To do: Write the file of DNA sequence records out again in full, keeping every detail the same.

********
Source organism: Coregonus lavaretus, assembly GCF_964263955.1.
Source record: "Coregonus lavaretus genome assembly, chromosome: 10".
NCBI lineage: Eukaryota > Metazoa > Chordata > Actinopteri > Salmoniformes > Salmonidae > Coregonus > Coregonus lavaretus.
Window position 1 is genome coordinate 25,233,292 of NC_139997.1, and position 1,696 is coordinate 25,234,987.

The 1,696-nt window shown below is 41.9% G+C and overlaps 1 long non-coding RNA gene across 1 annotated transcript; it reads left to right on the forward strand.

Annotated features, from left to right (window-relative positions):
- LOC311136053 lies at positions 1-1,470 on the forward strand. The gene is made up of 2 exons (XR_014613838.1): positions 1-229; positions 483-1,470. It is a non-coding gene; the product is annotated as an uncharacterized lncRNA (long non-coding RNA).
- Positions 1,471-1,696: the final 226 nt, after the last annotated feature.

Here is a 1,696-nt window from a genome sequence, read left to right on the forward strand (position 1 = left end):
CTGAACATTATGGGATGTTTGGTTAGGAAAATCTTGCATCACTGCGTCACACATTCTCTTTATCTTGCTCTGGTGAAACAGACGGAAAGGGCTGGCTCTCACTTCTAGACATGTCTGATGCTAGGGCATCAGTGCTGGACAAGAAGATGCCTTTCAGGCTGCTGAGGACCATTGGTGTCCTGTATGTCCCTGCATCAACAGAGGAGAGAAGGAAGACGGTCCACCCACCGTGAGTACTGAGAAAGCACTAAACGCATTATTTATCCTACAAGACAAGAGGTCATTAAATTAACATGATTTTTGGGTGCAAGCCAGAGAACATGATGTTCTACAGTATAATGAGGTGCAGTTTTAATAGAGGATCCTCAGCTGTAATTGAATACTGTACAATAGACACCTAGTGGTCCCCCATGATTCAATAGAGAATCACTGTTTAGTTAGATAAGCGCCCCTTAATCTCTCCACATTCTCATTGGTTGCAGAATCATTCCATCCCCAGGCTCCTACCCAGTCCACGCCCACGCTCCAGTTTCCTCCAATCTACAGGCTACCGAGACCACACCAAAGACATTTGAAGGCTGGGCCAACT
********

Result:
Source organism: Coregonus lavaretus, assembly GCF_964263955.1.
Source record: "Coregonus lavaretus genome assembly, chromosome: 10".
NCBI lineage: Eukaryota > Metazoa > Chordata > Actinopteri > Salmoniformes > Salmonidae > Coregonus > Coregonus lavaretus.
Window position 1 is genome coordinate 25,233,292 of NC_139997.1, and position 1,696 is coordinate 25,234,987.

The 1,696-nt window shown below is 41.9% G+C and overlaps 1 long non-coding RNA gene across 1 annotated transcript; it reads left to right on the forward strand.

Annotated features, from left to right (window-relative positions):
- LOC311136053 lies at positions 1-1,470 on the forward strand. The gene is made up of 2 exons (XR_014613838.1): positions 1-229; positions 483-1,470. It is a non-coding gene; the product is annotated as an uncharacterized lncRNA (long non-coding RNA).
- Positions 1,471-1,696: the final 226 nt, after the last annotated feature.

Here is a 1,696-nt window from a genome sequence, read left to right on the forward strand (position 1 = left end):
CTGAACATTATGGGATGTTTGGTTAGGAAAATCTTGCATCACTGCGTCACACATTCTCTTTATCTTGCTCTGGTGAAACAGACGGAAAGGGCTGGCTCTCACTTCTAGACATGTCTGATGCTAGGGCATCAGTGCTGGACAAGAAGATGCCTTTCAGGCTGCTGAGGACCATTGGTGTCCTGTATGTCCCTGCATCAACAGAGGAGAGAAGGAAGACGGTCCACCCACCGTGAGTACTGAGAAAGCACTAAACGCATTATTTATCCTACAAGACAAGAGGTCATTAAATTAACATGATTTTTGGGTGCAAGCCAGAGAACATGATGTTCTACAGTATAATGAGGTGCAGTTTTAATAGAGGATCCTCAGCTGTAATTGAATACTGTACAATAGACACCTAGTGGTCCCCCATGATTCAATAGAGAATCACTGTTTAGTTAGATAAGCGCCCCTTAATCTCTCCACATTCTCATTGGTTGCAGAATCATTCCATCCCCAGGCTCCTACCCAGTCCACGCCCACGCTCCAGTTTCCTCCAATCTACAGGCTACCGAGACCACACCAAAGACATTTGAAGGCTGGGCCAACT